James Needham-Walker, Witness #1, framed digital photographic prints on gloss paper, 76 x 76 cm

Images by Articulate Project Space and Lisa Sharp.


[i] Google dictionary,
[iii] Louise Morgan’s website,
[iv] James Needham-Walker, FERAL 5 Roomsheet,


Dominic Byrne, Joe Wilson, Fiona Kemp, Melissa Jane Palmer, Sarah Fitzgerald

Sarah Fitzgerald, James Needham Wallker, Pollyxenia Joannou,  Joe Wilson
James Needham Walker, Vicky Versa, Phaptawan Suwannakudt 
Vicky Versa,  Phaptawan Suwannakudt, Louise Morgan, Jane Gavan
Diane McCarthy, Lisa Andrew, Alexandra Sideris
Lisa Andrew, Vicky Versa

Elizabeth Rankin, Lisa Andrew

Juliet Fowler Smith

Kathryn Ryan, Yoshi Takahashi

Delilah Lyses-sApo
Vicky Versa, Elizabeth Rankin
Phaptawan Suwannakudt, Elizabeth Rankin, Vicky Versa  
Vicky Versa, Alexandra Sideris, Louise Morgan, Jane Gavan




FERAL 5 artists include Lisa Andrew, Dominic Byrne, Maryanne Coutts, Richard Dunn, Sarah Fitzgerald, Juliet Fowler Smith,  Jane Gavan, Pollyxenia Joannou, Fiona Kemp, Delilah Lysses-sApo, Kate Mackay, Diane McCarthy, Alycia Moffat, Louise Morgan, James Needham Walker, Melissa Jane Palmer, Elizabeth Rankin,  Kathryn Ryan, Alexandra Sideris, Phaptawan Suwannakudt, Yoshi Takahashi, Vicky Versa, Joe Wilson and Jeff Wood.

FERAL 5 is the final FERAL iteration that, over 5 weeks will have shown works by over 60 artists including Tania Alexander, Lisa Andrew, Michelle Beevors, Linden Braye, Bianca Burns, Dominic Byrne, Sue Callanan, Andrew Christie, Liz Coats, Tim Corne, Maryanne Coutts, Kathy Devine, Richard Dunn, Nicole Ellis, Marta Ferracin, Sarah Fitzgerald, Aude Fondard, Juliet Fowler Smith, Jane Gavan, Veronica Habib, Barbara Halnan, Pollyxenia Joannou, Fiona Kemp, Blaide Lallemand, Martin Langthorne, Delilah Lysses-sApo, Kate Mackay, Joanne Makas, Rachel McCallum, Diane McCarthy, Alycia Moffat, Louise Morgan, Christine Myerscough, James Needham Walker, Melissa Jane Palmer, Kimberley Peel, Renay Pepita, Anya Pesce, Katya Petetskaya, Alicia Poppett, Jannah Quill, Elizabeth Rankin, Ambrose Reisch, Margaret Roberts, Alan Rose, Kathryn Ryan, Kate Scott, Alexandra Sideris, Helen L Sturgess, Helen M Sturgess, Phaptawan Suwannakudt, Yoshi Takahashi, Elena Tory-Henderson, Judith Torzillo, Vicky Versa, Allen Alain Viguier, Joe Wilson, Jeff Wood, Emma Wise and India Zegan.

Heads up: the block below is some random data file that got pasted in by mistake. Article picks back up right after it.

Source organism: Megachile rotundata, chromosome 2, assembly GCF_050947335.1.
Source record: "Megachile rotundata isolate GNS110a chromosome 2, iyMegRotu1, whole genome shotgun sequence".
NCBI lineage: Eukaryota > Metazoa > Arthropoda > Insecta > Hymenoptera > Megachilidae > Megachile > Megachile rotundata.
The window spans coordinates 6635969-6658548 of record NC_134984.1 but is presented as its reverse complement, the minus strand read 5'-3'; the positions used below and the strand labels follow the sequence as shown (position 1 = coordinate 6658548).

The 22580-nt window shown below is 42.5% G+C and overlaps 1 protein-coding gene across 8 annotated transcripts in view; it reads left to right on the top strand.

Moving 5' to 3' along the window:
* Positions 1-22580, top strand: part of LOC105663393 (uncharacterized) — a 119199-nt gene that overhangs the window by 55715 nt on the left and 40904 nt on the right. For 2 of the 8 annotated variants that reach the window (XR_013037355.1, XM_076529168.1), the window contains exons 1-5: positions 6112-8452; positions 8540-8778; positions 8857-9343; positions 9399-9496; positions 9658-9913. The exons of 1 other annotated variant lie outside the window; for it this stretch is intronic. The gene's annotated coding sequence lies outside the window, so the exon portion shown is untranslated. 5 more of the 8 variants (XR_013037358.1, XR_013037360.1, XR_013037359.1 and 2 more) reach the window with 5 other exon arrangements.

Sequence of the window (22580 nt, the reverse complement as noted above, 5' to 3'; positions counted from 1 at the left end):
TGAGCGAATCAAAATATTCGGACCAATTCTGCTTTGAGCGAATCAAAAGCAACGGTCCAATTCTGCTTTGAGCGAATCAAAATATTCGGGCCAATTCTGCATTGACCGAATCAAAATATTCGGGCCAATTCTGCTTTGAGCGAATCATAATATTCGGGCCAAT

The FERAL program is designed for many artists to work and show together, and to see their work change through the changing context of other artworks. During most of FERAL's six weeks the project space was like a communal studio. If only we could keep it going for a whole year. 
Maryanne Coutts It's time 2015
Each day for the whole of 2014, I made a small watercolour
of the clothes of one person who was in a news story of the day.
 In the work for this show, the image I made on the day
 that Gough Whitlam died, will be worn by people during FERAL. 
They will be available for sale: $40 white, $50 black.

James Needham Walker, Pollyxenia Joannou